June 14, 2017, by Stuart Moran

Use of Affordable Eye Tracking in News Verification Strategies

The Digital Research team are facilitating a collaboration between Schools of Sociology and Social Policy, and Computer Science to explore fake news in social media.

Having completed a survey which explored user perceptions of fake news, we are now about to begin a series of studies looking more closely at the ways people assess digital news articles.

Information is typically consumed very quickly when presented through social media – consider how fast you might browse through your own Facebook or Twitter feeds. We believe a series of value judgements are made by users in very short periods of time which determine how they engage with that information. They might ignore it, share it, reflect on it or want to learn more about it.

How do we best capture the order and target of these micro-decisions and judgements? Observations and self-reporting are two options we aim to adopt, but given the speed and number of decisions made it is difficult to see how these would truly capture what is happening.

This prompted us to explore how Eye Tracking technology might be able to act as a supplementary data source. Eye Tracking devices typically make use of infrared cameras to track pupil movement, and translate these into co-ordinates on the computer or phone screen. This allows us to observe precisely where users are looking on the screen and in real-time.

One of the major barriers to entry are the high costs associated with the devices and analytical software – this can be upwards of £25,000.  For this research, we do not need the levels of precision afforded by these high-end devices, and are looking for more general trends. This allowed us to explore the availability of less precise but more affordable eye tracking devices.

After some brief searching, there really only seemed to be one device that was suitable for our purposes and within our price range. The GazePoint Eye Tracker costs around £1,500 and has a surprising level of accuracy.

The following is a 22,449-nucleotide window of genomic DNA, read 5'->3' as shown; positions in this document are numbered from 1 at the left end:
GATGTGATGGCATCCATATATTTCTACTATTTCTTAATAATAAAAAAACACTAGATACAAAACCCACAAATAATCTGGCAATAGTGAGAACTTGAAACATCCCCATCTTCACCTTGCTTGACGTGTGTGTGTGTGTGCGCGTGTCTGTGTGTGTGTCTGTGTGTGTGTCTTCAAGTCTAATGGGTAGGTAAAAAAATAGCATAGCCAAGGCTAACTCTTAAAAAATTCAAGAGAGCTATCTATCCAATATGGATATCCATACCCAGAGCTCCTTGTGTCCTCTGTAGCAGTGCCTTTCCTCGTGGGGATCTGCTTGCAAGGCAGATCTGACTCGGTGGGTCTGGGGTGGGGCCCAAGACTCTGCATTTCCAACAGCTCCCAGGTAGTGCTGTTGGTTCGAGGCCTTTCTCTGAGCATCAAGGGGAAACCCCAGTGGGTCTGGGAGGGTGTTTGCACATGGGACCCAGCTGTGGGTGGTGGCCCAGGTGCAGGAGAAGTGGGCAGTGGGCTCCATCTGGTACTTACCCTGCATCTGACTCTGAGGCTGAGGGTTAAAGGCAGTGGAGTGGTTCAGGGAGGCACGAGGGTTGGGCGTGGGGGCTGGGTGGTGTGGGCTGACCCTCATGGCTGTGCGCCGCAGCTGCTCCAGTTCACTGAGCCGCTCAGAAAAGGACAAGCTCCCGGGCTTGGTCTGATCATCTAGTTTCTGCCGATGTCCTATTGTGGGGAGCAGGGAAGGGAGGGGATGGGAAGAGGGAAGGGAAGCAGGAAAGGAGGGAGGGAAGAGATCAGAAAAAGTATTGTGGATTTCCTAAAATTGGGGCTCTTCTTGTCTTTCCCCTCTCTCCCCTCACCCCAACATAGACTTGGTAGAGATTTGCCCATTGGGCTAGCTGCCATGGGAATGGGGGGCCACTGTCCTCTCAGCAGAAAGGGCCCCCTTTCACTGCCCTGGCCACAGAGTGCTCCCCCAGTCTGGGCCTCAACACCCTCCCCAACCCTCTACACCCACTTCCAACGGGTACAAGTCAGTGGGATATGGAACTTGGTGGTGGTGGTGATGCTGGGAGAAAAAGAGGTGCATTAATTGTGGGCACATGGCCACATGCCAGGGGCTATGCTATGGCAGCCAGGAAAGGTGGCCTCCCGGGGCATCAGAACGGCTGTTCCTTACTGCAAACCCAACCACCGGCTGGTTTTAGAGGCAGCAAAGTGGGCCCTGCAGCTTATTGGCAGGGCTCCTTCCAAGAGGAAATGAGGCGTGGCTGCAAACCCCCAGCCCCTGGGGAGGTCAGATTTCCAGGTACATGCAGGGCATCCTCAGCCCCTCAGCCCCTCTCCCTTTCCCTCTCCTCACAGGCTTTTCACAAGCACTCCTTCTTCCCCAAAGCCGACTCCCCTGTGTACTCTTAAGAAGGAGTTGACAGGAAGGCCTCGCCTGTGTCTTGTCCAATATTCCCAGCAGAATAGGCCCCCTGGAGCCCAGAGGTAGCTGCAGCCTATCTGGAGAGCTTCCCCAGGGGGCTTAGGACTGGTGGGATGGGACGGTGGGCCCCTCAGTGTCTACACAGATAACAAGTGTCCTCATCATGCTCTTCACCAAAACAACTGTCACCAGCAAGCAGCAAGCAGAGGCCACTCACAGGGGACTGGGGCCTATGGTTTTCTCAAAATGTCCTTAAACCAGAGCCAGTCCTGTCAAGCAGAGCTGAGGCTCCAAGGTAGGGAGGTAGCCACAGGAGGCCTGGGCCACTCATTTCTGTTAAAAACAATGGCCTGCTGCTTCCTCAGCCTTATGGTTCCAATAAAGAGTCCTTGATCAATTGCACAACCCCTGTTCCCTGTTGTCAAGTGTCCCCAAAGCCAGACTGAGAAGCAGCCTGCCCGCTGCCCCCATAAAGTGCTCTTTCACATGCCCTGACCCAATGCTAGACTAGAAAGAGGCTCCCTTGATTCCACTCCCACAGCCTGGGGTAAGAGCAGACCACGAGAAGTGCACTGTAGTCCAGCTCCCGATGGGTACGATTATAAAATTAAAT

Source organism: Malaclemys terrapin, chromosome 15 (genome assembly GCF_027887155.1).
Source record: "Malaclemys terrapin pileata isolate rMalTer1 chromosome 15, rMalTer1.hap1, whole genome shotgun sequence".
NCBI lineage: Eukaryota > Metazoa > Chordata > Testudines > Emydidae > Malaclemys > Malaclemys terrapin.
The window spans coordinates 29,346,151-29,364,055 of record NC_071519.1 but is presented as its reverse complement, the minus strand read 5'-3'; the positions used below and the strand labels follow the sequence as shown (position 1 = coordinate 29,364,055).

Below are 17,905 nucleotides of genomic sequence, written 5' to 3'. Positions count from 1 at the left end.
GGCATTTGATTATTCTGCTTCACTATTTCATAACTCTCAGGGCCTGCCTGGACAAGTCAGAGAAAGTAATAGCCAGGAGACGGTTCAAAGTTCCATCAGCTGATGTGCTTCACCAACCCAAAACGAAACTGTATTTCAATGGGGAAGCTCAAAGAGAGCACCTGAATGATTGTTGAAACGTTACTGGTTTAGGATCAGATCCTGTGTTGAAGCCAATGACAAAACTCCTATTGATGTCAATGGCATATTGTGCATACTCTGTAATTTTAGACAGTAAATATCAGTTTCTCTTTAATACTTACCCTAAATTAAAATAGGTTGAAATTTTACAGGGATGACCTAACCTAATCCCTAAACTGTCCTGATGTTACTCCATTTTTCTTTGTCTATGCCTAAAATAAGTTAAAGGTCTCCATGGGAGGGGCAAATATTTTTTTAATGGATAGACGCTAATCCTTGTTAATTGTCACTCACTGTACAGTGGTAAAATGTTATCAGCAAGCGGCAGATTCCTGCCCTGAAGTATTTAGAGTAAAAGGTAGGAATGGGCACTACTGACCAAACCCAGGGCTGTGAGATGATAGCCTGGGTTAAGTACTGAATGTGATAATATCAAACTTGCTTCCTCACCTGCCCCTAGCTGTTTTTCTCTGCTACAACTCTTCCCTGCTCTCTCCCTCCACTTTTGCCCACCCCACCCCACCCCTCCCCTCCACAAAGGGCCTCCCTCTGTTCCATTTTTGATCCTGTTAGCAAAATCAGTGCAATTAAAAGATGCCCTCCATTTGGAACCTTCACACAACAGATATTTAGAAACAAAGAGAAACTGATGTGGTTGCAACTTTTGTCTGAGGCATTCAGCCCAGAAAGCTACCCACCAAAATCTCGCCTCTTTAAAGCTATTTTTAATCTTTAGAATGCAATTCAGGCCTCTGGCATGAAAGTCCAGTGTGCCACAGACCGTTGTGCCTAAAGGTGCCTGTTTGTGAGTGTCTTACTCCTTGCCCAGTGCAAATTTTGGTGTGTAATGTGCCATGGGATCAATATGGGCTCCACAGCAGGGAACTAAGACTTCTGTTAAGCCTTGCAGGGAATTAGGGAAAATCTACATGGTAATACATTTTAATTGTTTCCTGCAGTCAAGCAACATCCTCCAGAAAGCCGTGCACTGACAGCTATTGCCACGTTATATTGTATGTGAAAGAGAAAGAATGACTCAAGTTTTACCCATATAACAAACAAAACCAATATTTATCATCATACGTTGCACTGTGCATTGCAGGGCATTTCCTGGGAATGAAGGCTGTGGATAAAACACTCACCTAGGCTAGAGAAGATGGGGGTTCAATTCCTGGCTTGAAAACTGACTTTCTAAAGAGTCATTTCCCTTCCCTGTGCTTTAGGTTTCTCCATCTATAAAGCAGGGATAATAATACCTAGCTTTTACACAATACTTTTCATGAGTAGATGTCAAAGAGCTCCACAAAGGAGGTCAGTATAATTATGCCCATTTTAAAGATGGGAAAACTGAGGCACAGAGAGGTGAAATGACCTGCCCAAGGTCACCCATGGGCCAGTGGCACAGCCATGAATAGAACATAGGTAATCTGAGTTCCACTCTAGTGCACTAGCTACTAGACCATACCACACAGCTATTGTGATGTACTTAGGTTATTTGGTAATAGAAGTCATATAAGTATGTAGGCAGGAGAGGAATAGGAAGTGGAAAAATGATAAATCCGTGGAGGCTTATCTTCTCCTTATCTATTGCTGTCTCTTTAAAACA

The tracker can capture data up to 150Hz, and includes some basic software (that can be upgraded). The software allows researchers to visualise the data in terms of fixation points and lines connecting them, or a set of heatmaps that give broad trends. The screen, webcam video, device video and audio can all be captured at the same time and exported in a video format.

Gazepoint is also supported by the open source PyGaze eye tracking software, which gives us the opportunity to adapt and customise the software in the future.

Next steps are for us to begin our trials using the eye tracker. We have created a fake Facebook profile, and have included a range of real and fake news articles. Participants will be tasked with reviewing the news feed trying to identify the fake news while thinking aloud. The eye tracking data will be used to prompt discussion about the order with which information is consumed, and the verification strategies adopted.

If you are interested in eye tracking technologies, or would like to borrow and trial the GazePoint EyeTracker, please get in touch with the Digital Research Team.


Previous blog in series: Surveying traditional and digital consumption of fake news 

Next blog in series: Fake News Research Study Outcomes and Reflection

Stuart Moran, Digital Research Specialist for Social Sciences

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